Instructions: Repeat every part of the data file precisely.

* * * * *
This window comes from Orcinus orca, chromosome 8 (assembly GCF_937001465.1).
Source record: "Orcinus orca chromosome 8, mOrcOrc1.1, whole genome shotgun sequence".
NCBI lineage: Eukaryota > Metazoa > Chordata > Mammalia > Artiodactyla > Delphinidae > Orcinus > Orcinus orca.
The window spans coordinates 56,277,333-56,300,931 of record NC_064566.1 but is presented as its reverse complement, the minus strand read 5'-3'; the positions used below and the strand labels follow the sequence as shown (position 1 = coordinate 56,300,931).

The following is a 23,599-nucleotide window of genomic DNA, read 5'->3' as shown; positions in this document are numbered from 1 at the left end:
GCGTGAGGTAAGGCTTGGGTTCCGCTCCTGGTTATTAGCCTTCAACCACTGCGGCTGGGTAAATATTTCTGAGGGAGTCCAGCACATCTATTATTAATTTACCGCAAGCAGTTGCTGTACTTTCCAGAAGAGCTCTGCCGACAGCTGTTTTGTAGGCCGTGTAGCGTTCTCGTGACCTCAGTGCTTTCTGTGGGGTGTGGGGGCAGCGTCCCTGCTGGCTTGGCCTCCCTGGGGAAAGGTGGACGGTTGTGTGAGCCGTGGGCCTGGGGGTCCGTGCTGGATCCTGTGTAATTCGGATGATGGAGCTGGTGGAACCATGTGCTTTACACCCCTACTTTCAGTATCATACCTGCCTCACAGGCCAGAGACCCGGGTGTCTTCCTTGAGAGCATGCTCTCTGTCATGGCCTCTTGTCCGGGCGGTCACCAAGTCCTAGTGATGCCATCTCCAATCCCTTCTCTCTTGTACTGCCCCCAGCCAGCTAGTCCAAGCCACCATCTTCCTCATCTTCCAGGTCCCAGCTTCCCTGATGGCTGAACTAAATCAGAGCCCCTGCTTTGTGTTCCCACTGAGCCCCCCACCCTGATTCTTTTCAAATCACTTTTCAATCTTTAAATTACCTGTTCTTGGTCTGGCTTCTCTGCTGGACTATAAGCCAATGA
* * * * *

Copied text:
This window comes from Orcinus orca, chromosome 8 (assembly GCF_937001465.1).
Source record: "Orcinus orca chromosome 8, mOrcOrc1.1, whole genome shotgun sequence".
NCBI lineage: Eukaryota > Metazoa > Chordata > Mammalia > Artiodactyla > Delphinidae > Orcinus > Orcinus orca.
The window spans coordinates 56,277,333-56,300,931 of record NC_064566.1 but is presented as its reverse complement, the minus strand read 5'-3'; the positions used below and the strand labels follow the sequence as shown (position 1 = coordinate 56,300,931).

The following is a 23,599-nucleotide window of genomic DNA, read 5'->3' as shown; positions in this document are numbered from 1 at the left end:
GCGTGAGGTAAGGCTTGGGTTCCGCTCCTGGTTATTAGCCTTCAACCACTGCGGCTGGGTAAATATTTCTGAGGGAGTCCAGCACATCTATTATTAATTTACCGCAAGCAGTTGCTGTACTTTCCAGAAGAGCTCTGCCGACAGCTGTTTTGTAGGCCGTGTAGCGTTCTCGTGACCTCAGTGCTTTCTGTGGGGTGTGGGGGCAGCGTCCCTGCTGGCTTGGCCTCCCTGGGGAAAGGTGGACGGTTGTGTGAGCCGTGGGCCTGGGGGTCCGTGCTGGATCCTGTGTAATTCGGATGATGGAGCTGGTGGAACCATGTGCTTTACACCCCTACTTTCAGTATCATACCTGCCTCACAGGCCAGAGACCCGGGTGTCTTCCTTGAGAGCATGCTCTCTGTCATGGCCTCTTGTCCGGGCGGTCACCAAGTCCTAGTGATGCCATCTCCAATCCCTTCTCTCTTGTACTGCCCCCAGCCAGCTAGTCCAAGCCACCATCTTCCTCATCTTCCAGGTCCCAGCTTCCCTGATGGCTGAACTAAATCAGAGCCCCTGCTTTGTGTTCCCACTGAGCCCCCCACCCTGATTCTTTTCAAATCACTTTTCAATCTTTAAATTACCTGTTCTTGGTCTGGCTTCTCTGCTGGACTATAAGCCAATGA